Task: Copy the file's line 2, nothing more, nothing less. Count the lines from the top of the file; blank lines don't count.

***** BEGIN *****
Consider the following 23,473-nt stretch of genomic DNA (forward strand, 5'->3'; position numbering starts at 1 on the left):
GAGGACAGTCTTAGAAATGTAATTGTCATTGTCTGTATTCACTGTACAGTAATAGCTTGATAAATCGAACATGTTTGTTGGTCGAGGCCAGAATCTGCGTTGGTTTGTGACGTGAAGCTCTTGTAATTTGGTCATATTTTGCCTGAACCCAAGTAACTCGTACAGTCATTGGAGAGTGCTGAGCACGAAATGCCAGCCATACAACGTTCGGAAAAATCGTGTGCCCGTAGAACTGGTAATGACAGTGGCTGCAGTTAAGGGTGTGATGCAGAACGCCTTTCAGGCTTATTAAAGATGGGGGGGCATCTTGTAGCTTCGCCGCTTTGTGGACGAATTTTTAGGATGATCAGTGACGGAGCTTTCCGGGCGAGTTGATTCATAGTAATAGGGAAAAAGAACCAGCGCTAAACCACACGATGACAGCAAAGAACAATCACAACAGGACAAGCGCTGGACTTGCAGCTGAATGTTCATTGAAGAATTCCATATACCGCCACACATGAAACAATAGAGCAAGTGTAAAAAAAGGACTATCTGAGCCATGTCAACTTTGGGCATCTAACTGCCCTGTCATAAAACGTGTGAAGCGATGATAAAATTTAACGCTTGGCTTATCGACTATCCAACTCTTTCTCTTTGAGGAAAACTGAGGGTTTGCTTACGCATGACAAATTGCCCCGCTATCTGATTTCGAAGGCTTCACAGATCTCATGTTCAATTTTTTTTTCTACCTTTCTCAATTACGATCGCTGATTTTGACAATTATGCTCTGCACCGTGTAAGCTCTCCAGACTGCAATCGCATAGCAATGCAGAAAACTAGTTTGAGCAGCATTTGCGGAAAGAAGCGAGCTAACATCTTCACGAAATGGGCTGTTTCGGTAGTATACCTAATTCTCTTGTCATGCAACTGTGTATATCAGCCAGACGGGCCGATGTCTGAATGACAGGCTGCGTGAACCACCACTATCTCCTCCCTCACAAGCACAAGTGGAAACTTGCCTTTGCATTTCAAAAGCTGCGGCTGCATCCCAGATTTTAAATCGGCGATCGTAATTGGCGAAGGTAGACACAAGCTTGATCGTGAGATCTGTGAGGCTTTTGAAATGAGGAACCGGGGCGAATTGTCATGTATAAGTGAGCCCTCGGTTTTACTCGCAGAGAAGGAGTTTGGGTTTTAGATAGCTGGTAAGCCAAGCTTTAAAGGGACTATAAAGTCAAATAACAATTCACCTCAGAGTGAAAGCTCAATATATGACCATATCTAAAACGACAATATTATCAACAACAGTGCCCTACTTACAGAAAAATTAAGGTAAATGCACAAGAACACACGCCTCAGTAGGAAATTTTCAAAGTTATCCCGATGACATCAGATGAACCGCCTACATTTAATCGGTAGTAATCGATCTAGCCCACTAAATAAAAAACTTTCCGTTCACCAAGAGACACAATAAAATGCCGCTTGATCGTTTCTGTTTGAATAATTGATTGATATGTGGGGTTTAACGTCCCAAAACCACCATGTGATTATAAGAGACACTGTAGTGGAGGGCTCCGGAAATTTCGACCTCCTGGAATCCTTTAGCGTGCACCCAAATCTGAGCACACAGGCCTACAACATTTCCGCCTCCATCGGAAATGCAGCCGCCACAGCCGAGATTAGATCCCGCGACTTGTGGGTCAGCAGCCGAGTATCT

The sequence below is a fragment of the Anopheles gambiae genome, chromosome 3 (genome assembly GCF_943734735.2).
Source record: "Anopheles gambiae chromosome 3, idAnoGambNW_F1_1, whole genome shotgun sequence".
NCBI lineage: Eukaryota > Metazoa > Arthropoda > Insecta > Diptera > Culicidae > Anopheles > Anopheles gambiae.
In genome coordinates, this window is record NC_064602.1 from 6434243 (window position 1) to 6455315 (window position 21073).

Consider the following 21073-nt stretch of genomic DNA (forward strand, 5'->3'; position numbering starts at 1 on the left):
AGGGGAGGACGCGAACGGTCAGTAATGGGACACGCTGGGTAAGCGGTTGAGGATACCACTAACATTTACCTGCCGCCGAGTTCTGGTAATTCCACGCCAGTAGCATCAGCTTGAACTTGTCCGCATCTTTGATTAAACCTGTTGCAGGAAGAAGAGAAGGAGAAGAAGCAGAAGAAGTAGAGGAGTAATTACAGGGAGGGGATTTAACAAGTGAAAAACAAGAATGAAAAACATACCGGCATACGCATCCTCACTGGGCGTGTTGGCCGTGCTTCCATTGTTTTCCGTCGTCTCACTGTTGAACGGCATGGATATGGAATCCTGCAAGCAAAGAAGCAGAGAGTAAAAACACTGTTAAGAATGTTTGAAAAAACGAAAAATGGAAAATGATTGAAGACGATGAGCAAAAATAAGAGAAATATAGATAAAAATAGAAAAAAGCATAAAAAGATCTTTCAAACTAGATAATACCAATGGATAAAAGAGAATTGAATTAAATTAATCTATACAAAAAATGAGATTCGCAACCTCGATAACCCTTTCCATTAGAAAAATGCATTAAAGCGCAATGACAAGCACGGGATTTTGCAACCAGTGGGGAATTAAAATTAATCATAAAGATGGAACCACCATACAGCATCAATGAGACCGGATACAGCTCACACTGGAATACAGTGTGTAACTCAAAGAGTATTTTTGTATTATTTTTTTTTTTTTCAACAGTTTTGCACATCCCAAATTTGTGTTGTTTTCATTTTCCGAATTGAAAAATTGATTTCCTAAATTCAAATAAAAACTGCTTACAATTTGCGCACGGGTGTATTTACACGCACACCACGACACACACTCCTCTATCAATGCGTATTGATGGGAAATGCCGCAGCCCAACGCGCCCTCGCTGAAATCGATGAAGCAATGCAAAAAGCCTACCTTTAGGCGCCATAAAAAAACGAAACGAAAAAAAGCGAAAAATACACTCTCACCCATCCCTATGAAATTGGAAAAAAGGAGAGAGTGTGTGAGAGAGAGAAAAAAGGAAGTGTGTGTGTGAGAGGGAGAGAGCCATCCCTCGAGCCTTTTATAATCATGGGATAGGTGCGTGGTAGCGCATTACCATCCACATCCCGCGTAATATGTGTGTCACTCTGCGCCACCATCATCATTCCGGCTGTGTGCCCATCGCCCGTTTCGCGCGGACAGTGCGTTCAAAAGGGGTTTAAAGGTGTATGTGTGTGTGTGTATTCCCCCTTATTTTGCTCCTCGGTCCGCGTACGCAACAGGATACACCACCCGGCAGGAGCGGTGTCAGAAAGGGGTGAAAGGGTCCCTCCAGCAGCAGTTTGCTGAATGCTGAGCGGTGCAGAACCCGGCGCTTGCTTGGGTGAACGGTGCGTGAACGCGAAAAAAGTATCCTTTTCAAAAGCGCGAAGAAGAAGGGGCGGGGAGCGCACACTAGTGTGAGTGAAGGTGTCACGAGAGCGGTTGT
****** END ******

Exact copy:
GAGGACAGTCTTAGAAATGTAATTGTCATTGTCTGTATTCACTGTACAGTAATAGCTTGATAAATCGAACATGTTTGTTGGTCGAGGCCAGAATCTGCGTTGGTTTGTGACGTGAAGCTCTTGTAATTTGGTCATATTTTGCCTGAACCCAAGTAACTCGTACAGTCATTGGAGAGTGCTGAGCACGAAATGCCAGCCATACAACGTTCGGAAAAATCGTGTGCCCGTAGAACTGGTAATGACAGTGGCTGCAGTTAAGGGTGTGATGCAGAACGCCTTTCAGGCTTATTAAAGATGGGGGGGCATCTTGTAGCTTCGCCGCTTTGTGGACGAATTTTTAGGATGATCAGTGACGGAGCTTTCCGGGCGAGTTGATTCATAGTAATAGGGAAAAAGAACCAGCGCTAAACCACACGATGACAGCAAAGAACAATCACAACAGGACAAGCGCTGGACTTGCAGCTGAATGTTCATTGAAGAATTCCATATACCGCCACACATGAAACAATAGAGCAAGTGTAAAAAAAGGACTATCTGAGCCATGTCAACTTTGGGCATCTAACTGCCCTGTCATAAAACGTGTGAAGCGATGATAAAATTTAACGCTTGGCTTATCGACTATCCAACTCTTTCTCTTTGAGGAAAACTGAGGGTTTGCTTACGCATGACAAATTGCCCCGCTATCTGATTTCGAAGGCTTCACAGATCTCATGTTCAATTTTTTTTTCTACCTTTCTCAATTACGATCGCTGATTTTGACAATTATGCTCTGCACCGTGTAAGCTCTCCAGACTGCAATCGCATAGCAATGCAGAAAACTAGTTTGAGCAGCATTTGCGGAAAGAAGCGAGCTAACATCTTCACGAAATGGGCTGTTTCGGTAGTATACCTAATTCTCTTGTCATGCAACTGTGTATATCAGCCAGACGGGCCGATGTCTGAATGACAGGCTGCGTGAACCACCACTATCTCCTCCCTCACAAGCACAAGTGGAAACTTGCCTTTGCATTTCAAAAGCTGCGGCTGCATCCCAGATTTTAAATCGGCGATCGTAATTGGCGAAGGTAGACACAAGCTTGATCGTGAGATCTGTGAGGCTTTTGAAATGAGGAACCGGGGCGAATTGTCATGTATAAGTGAGCCCTCGGTTTTACTCGCAGAGAAGGAGTTTGGGTTTTAGATAGCTGGTAAGCCAAGCTTTAAAGGGACTATAAAGTCAAATAACAATTCACCTCAGAGTGAAAGCTCAATATATGACCATATCTAAAACGACAATATTATCAACAACAGTGCCCTACTTACAGAAAAATTAAGGTAAATGCACAAGAACACACGCCTCAGTAGGAAATTTTCAAAGTTATCCCGATGACATCAGATGAACCGCCTACATTTAATCGGTAGTAATCGATCTAGCCCACTAAATAAAAAACTTTCCGTTCACCAAGAGACACAATAAAATGCCGCTTGATCGTTTCTGTTTGAATAATTGATTGATATGTGGGGTTTAACGTCCCAAAACCACCATGTGATTATAAGAGACACTGTAGTGGAGGGCTCCGGAAATTTCGACCTCCTGGAATCCTTTAGCGTGCACCCAAATCTGAGCACACAGGCCTACAACATTTCCGCCTCCATCGGAAATGCAGCCGCCACAGCCGAGATTAGATCCCGCGACTTGTGGGTCAGCAGCCGAGTATCT